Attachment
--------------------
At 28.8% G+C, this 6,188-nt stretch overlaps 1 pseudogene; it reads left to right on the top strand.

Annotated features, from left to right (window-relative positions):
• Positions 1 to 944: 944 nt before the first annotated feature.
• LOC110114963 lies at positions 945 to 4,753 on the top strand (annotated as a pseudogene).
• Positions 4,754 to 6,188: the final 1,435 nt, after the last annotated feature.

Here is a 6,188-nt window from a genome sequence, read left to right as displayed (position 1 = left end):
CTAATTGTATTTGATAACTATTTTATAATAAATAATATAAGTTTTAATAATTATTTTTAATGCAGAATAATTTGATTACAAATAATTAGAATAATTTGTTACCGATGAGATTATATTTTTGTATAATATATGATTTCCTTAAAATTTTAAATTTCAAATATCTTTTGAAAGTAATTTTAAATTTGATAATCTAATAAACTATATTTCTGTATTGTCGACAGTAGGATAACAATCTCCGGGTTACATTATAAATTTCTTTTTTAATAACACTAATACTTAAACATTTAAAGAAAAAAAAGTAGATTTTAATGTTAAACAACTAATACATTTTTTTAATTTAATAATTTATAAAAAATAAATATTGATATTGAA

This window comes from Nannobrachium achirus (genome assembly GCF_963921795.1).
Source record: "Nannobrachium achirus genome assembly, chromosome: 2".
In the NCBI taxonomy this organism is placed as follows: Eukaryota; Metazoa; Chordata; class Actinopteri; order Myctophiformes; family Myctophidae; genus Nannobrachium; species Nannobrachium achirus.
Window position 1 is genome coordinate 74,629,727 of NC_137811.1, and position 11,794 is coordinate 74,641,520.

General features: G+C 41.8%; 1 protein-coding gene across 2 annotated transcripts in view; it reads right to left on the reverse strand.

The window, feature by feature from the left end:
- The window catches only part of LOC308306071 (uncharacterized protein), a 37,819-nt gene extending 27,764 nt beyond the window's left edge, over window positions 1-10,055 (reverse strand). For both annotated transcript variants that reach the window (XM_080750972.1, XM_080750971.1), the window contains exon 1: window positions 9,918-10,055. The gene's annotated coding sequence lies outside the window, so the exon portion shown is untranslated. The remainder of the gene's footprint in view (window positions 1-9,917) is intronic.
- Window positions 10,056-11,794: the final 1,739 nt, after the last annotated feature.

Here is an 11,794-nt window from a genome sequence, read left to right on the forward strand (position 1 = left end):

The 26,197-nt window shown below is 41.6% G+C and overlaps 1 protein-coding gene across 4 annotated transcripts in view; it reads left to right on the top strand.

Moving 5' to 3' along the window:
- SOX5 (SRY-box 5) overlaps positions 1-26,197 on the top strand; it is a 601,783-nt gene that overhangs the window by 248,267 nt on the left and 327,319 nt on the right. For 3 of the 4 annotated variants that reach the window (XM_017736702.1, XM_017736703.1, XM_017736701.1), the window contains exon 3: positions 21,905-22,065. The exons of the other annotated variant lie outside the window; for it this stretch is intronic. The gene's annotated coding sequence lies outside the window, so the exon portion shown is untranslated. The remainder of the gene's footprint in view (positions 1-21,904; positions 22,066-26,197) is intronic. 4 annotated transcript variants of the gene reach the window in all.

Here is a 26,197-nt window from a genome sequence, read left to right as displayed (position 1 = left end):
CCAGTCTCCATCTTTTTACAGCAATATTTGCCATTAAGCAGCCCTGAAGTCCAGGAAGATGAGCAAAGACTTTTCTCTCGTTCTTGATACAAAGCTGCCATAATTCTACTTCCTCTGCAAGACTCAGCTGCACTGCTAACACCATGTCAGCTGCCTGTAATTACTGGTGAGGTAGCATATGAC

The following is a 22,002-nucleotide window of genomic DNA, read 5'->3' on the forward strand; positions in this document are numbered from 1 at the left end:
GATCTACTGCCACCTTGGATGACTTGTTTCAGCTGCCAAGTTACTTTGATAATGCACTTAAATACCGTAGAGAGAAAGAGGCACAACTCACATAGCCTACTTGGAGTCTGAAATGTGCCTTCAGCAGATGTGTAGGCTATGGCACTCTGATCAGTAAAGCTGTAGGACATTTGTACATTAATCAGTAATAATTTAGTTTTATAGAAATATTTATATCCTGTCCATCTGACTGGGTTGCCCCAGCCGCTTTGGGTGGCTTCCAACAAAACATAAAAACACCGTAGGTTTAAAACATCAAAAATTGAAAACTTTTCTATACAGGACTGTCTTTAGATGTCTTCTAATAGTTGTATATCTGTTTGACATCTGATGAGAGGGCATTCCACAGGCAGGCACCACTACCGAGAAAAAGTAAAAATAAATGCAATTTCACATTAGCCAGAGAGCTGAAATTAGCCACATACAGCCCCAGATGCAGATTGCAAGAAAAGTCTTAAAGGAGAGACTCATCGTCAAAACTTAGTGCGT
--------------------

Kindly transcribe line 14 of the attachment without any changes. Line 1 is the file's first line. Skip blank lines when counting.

- The window catches only part of LOC308306071 (uncharacterized protein), a 37,819-nt gene extending 27,764 nt beyond the window's left edge, over window positions 1-10,055 (reverse strand). For both annotated transcript variants that reach the window (XM_080750972.1, XM_080750971.1), the window contains exon 1: window positions 9,918-10,055. The gene's annotated coding sequence lies outside the window, so the exon portion shown is untranslated. The remainder of the gene's footprint in view (window positions 1-9,917) is intronic.